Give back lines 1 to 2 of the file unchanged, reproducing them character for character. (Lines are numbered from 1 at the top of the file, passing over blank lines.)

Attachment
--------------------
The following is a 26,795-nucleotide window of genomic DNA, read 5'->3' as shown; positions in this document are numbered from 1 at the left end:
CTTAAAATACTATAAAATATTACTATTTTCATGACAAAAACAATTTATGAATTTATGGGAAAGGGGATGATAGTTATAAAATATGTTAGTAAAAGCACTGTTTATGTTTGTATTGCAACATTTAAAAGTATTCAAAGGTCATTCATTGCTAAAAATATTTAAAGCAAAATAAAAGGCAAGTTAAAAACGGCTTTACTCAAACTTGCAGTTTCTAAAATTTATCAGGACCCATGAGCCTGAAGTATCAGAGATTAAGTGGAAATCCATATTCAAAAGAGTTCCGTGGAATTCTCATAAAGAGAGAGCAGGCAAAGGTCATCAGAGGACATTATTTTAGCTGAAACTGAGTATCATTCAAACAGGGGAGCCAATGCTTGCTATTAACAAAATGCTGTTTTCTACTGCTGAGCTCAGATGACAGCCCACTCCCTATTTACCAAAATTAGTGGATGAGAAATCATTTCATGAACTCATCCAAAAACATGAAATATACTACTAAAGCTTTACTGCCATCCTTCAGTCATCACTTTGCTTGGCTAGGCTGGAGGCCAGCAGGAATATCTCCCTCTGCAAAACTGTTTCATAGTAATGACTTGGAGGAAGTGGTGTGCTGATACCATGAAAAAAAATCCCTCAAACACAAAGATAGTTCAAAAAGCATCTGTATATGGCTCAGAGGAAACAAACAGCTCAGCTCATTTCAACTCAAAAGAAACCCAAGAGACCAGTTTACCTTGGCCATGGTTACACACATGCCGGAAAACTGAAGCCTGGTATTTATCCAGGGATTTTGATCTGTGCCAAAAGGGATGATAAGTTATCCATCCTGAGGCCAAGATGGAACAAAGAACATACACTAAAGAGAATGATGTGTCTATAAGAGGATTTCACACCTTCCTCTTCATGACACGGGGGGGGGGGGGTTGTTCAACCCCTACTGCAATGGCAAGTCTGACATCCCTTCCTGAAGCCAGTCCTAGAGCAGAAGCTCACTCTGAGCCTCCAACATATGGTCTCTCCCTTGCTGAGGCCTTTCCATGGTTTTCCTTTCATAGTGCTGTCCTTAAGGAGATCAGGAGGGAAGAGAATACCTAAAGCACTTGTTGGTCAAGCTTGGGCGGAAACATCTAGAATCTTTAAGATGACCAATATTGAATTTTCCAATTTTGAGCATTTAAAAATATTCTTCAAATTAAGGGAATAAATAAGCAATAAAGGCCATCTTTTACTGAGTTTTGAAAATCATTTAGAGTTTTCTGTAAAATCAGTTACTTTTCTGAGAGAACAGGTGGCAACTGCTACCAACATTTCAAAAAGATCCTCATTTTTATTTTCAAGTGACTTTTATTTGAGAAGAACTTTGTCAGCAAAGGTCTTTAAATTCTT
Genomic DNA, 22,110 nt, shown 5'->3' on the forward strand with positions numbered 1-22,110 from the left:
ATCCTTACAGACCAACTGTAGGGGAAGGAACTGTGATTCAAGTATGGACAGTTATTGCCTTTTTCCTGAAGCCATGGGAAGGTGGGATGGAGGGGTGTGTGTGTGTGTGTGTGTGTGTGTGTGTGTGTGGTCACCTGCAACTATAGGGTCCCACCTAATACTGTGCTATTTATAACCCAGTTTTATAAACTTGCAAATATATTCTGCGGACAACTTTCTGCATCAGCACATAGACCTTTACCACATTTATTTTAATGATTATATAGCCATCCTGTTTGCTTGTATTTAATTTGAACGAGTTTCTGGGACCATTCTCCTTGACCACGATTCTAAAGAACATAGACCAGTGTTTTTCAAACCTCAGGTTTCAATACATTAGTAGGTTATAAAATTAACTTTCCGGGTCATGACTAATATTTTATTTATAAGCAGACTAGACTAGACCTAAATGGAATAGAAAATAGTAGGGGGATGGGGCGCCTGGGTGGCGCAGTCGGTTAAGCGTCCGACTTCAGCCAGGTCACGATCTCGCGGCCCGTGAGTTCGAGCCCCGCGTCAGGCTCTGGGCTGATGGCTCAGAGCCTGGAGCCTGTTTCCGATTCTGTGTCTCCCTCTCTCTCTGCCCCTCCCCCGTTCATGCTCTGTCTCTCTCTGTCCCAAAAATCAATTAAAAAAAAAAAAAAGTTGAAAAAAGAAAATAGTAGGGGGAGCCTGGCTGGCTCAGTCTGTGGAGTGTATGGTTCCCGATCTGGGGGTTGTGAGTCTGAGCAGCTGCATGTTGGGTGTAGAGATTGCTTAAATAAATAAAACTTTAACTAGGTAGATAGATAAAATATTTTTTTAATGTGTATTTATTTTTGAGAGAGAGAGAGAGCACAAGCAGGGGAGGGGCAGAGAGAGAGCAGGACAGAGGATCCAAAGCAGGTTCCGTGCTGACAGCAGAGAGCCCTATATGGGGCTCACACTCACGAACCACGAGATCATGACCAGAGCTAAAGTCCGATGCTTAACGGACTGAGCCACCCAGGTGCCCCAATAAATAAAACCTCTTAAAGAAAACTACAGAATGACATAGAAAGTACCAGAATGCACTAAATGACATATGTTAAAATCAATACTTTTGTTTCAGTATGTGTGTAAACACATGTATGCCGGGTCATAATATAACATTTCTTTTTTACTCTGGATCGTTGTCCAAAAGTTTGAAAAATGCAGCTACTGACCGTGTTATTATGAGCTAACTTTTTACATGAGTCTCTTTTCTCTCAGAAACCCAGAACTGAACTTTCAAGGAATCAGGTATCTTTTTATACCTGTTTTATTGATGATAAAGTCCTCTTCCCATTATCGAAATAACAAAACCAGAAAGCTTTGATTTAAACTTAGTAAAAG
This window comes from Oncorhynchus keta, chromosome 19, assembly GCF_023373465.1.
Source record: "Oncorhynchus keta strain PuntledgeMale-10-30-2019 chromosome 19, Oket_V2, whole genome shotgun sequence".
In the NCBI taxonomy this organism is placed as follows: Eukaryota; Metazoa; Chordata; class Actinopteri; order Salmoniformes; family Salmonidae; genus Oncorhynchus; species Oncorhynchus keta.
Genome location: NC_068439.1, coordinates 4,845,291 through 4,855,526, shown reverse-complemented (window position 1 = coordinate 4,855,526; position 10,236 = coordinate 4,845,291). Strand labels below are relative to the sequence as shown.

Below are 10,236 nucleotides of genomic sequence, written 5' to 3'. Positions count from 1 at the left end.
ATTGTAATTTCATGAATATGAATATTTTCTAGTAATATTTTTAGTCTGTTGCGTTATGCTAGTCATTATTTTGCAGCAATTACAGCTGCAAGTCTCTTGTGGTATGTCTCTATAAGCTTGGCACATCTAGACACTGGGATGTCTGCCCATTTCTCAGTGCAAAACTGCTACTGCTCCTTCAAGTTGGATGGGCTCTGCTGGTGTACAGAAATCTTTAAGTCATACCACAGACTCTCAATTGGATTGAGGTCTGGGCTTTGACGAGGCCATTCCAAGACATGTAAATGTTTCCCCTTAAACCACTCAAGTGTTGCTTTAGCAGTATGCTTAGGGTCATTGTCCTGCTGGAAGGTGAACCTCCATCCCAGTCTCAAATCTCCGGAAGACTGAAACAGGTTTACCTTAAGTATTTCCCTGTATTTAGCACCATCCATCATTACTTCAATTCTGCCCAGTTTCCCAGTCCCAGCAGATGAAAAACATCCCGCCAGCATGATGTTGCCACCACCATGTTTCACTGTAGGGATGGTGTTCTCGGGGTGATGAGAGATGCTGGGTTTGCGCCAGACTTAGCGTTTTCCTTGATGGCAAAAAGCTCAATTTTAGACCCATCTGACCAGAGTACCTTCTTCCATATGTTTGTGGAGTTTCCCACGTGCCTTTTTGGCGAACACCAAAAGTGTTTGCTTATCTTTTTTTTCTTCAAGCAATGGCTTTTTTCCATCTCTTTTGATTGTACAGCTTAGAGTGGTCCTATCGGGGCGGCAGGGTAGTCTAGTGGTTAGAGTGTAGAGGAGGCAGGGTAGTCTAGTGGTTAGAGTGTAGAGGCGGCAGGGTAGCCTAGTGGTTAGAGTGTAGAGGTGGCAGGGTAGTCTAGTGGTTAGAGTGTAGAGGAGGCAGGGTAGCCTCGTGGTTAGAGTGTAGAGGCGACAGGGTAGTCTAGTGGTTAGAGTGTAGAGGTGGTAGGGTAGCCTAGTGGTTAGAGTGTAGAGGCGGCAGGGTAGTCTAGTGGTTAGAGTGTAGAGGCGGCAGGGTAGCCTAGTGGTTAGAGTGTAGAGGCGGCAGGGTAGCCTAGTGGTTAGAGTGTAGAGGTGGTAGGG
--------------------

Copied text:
The following is a 26,795-nucleotide window of genomic DNA, read 5'->3' as shown; positions in this document are numbered from 1 at the left end:
CTTAAAATACTATAAAATATTACTATTTTCATGACAAAAACAATTTATGAATTTATGGGAAAGGGGATGATAGTTATAAAATATGTTAGTAAAAGCACTGTTTATGTTTGTATTGCAACATTTAAAAGTATTCAAAGGTCATTCATTGCTAAAAATATTTAAAGCAAAATAAAAGGCAAGTTAAAAACGGCTTTACTCAAACTTGCAGTTTCTAAAATTTATCAGGACCCATGAGCCTGAAGTATCAGAGATTAAGTGGAAATCCATATTCAAAAGAGTTCCGTGGAATTCTCATAAAGAGAGAGCAGGCAAAGGTCATCAGAGGACATTATTTTAGCTGAAACTGAGTATCATTCAAACAGGGGAGCCAATGCTTGCTATTAACAAAATGCTGTTTTCTACTGCTGAGCTCAGATGACAGCCCACTCCCTATTTACCAAAATTAGTGGATGAGAAATCATTTCATGAACTCATCCAAAAACATGAAATATACTACTAAAGCTTTACTGCCATCCTTCAGTCATCACTTTGCTTGGCTAGGCTGGAGGCCAGCAGGAATATCTCCCTCTGCAAAACTGTTTCATAGTAATGACTTGGAGGAAGTGGTGTGCTGATACCATGAAAAAAAATCCCTCAAACACAAAGATAGTTCAAAAAGCATCTGTATATGGCTCAGAGGAAACAAACAGCTCAGCTCATTTCAACTCAAAAGAAACCCAAGAGACCAGTTTACCTTGGCCATGGTTACACACATGCCGGAAAACTGAAGCCTGGTATTTATCCAGGGATTTTGATCTGTGCCAAAAGGGATGATAAGTTATCCATCCTGAGGCCAAGATGGAACAAAGAACATACACTAAAGAGAATGATGTGTCTATAAGAGGATTTCACACCTTCCTCTTCATGACACGGGGGGGGGGGGGTTGTTCAACCCCTACTGCAATGGCAAGTCTGACATCCCTTCCTGAAGCCAGTCCTAGAGCAGAAGCTCACTCTGAGCCTCCAACATATGGTCTCTCCCTTGCTGAGGCCTTTCCATGGTTTTCCTTTCATAGTGCTGTCCTTAAGGAGATCAGGAGGGAAGAGAATACCTAAAGCACTTGTTGGTCAAGCTTGGGCGGAAACATCTAGAATCTTTAAGATGACCAATATTGAATTTTCCAATTTTGAGCATTTAAAAATATTCTTCAAATTAAGGGAATAAATAAGCAATAAAGGCCATCTTTTACTGAGTTTTGAAAATCATTTAGAGTTTTCTGTAAAATCAGTTACTTTTCTGAGAGAACAGGTGGCAACTGCTACCAACATTTCAAAAAGATCCTCATTTTTATTTTCAAGTGACTTTTATTTGAGAAGAACTTTGTCAGCAAAGGTCTTTAAATTCTT